Before the Covid-19 crisis, the banking industry was evolving and adopting new technologies at an increasingly rapid pace. From adapting to customer expectations, to meeting new regulatory requirements, new tech was being deployed throughout the sector, enhancing the customer experience, attracting new clients and enriching brands.
As the Covid-19 pandemic emerged and quickly proved it would not be a short-lived crisis, its impact on tech acceleration was evident. Within weeks, workforces were displaced and customer behaviour was forced to radically change. It became increasingly apparent that a fundamental change to technological adoption was required.
Employees found themselves connecting to their corporate networks from a multitude of devices, many of which were not deemed ‘trusted’. This has created huge challenges for companies to effectively enable their employees to work remotely and communicate through different channels. The size of the tech footprint that now needed to be covered expanded within a matter of weeks.
The pandemic also proved to be a defining moment in moving customers online, further accelerating the drive for technology investment. Mobile accessibility, corporate networks and consumer services witnessed all time highs. Even demographic groups that were previously resistant to online services, like baby boomers and seniors, have shown usage growth in digital banking. Additionally, the financial stress caused to consumers by the crisis has led to a significant spike in call centre activity.
The knock-on effects of the pandemic and an exodus from high street retailers have shifted customer behaviour towards digital interaction, sparking a race for businesses to adopt e-commerce capabilities and digital banking. According to Deloitte, 35% of customers increased engagement with digital banking during the pandemic.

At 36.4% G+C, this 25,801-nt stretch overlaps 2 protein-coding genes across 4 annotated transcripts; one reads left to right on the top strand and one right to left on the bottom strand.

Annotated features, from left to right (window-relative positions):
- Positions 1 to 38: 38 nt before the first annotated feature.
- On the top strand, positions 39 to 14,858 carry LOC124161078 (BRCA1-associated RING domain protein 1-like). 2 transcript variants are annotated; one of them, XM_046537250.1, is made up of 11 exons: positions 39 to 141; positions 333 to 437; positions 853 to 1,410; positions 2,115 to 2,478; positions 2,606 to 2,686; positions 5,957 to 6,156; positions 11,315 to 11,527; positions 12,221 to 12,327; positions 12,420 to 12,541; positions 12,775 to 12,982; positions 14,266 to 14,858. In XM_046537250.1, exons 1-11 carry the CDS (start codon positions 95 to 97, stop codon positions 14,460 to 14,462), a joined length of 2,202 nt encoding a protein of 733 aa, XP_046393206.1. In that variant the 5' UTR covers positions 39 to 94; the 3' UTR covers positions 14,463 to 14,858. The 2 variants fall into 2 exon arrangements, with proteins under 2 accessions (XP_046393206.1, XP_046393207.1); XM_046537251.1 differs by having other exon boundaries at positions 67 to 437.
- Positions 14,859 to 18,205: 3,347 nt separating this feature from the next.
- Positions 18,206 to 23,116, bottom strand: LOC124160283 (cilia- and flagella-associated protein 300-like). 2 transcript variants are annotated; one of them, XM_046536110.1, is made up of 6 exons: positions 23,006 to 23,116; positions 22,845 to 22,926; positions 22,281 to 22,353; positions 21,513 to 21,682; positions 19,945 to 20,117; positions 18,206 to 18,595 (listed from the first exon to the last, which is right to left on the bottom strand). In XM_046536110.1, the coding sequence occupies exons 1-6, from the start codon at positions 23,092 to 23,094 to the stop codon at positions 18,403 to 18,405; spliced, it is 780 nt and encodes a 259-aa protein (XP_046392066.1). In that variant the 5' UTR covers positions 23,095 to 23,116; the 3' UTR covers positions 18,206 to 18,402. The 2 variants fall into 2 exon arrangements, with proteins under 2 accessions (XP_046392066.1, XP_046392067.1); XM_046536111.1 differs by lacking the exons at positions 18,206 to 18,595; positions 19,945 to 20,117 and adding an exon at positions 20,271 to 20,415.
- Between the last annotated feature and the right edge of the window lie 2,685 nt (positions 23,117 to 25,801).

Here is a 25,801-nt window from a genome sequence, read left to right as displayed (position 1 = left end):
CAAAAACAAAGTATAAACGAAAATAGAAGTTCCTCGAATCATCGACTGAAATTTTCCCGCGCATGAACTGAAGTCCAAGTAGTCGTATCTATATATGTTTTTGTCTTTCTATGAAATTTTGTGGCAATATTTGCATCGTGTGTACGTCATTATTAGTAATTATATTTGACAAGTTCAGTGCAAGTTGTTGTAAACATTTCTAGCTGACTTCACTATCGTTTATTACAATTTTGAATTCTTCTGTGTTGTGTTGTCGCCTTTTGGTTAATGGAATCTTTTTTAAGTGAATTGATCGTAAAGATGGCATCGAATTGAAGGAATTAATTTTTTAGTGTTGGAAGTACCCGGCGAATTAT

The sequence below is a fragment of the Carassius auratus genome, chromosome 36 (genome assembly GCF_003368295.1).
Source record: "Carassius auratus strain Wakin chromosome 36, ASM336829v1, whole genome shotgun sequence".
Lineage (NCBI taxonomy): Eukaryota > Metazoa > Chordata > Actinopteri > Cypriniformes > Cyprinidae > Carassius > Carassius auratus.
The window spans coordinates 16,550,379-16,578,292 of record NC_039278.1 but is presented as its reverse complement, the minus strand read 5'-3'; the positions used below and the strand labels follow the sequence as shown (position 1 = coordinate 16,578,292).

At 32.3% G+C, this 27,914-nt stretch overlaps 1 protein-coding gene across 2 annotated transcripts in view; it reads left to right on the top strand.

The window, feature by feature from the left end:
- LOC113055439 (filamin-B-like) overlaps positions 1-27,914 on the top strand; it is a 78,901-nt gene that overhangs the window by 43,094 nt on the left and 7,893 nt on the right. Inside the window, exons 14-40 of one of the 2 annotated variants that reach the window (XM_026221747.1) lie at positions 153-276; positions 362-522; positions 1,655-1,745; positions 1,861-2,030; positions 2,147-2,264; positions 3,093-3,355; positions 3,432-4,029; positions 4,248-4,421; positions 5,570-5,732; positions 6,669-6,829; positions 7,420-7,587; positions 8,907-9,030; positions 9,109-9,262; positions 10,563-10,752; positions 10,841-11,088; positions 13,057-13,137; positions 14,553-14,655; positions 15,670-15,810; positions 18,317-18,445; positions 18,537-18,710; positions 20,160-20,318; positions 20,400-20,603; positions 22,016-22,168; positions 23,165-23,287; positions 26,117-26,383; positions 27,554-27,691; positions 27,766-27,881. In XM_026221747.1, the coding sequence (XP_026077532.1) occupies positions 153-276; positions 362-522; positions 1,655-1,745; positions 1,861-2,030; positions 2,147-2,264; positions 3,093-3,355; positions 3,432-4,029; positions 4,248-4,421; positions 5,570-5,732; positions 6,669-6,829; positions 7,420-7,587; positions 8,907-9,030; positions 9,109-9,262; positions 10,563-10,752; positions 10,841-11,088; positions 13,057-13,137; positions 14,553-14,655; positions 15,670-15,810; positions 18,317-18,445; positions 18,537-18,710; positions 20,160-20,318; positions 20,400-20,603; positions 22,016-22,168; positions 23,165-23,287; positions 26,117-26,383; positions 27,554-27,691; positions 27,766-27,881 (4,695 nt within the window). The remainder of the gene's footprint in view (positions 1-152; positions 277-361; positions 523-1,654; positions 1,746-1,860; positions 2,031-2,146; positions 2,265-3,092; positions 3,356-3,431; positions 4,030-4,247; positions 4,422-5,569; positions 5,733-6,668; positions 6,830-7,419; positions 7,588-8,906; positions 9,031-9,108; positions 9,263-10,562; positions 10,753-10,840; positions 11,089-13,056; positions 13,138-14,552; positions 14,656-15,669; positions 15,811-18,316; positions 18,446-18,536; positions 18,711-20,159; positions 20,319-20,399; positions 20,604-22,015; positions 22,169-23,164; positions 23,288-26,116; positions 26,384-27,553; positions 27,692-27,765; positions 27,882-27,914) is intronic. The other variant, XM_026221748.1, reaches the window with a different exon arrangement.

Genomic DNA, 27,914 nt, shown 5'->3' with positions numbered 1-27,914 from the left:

Prior to the Covid-19 crisis, the industry was significantly increasing its adoption of technology but there were still inconsistencies and barriers to conquer. The onset of the pandemic accelerated the digitisation of industry but relaxed traditional barriers like cost of implementation, bureaucratic red tape and lack of internal resources, allowing companies to quickly react to extreme market conditions.
It is evident that the Covid crisis has compressed years of technical development and adoption into months, if not weeks. Now online more than ever, consumers are demanding greater accessibility, speed and convenience – and the competition is fierce.
Enter open banking, which quite simply is when banks, with customer consent, share financial data and/or services with third parties, leveraging technologies such as APIs (Application Programming Interfaces). Demand for open banking increased last year as users doubled between January and September 2020. This collaborative approach streamlines the digital evolution.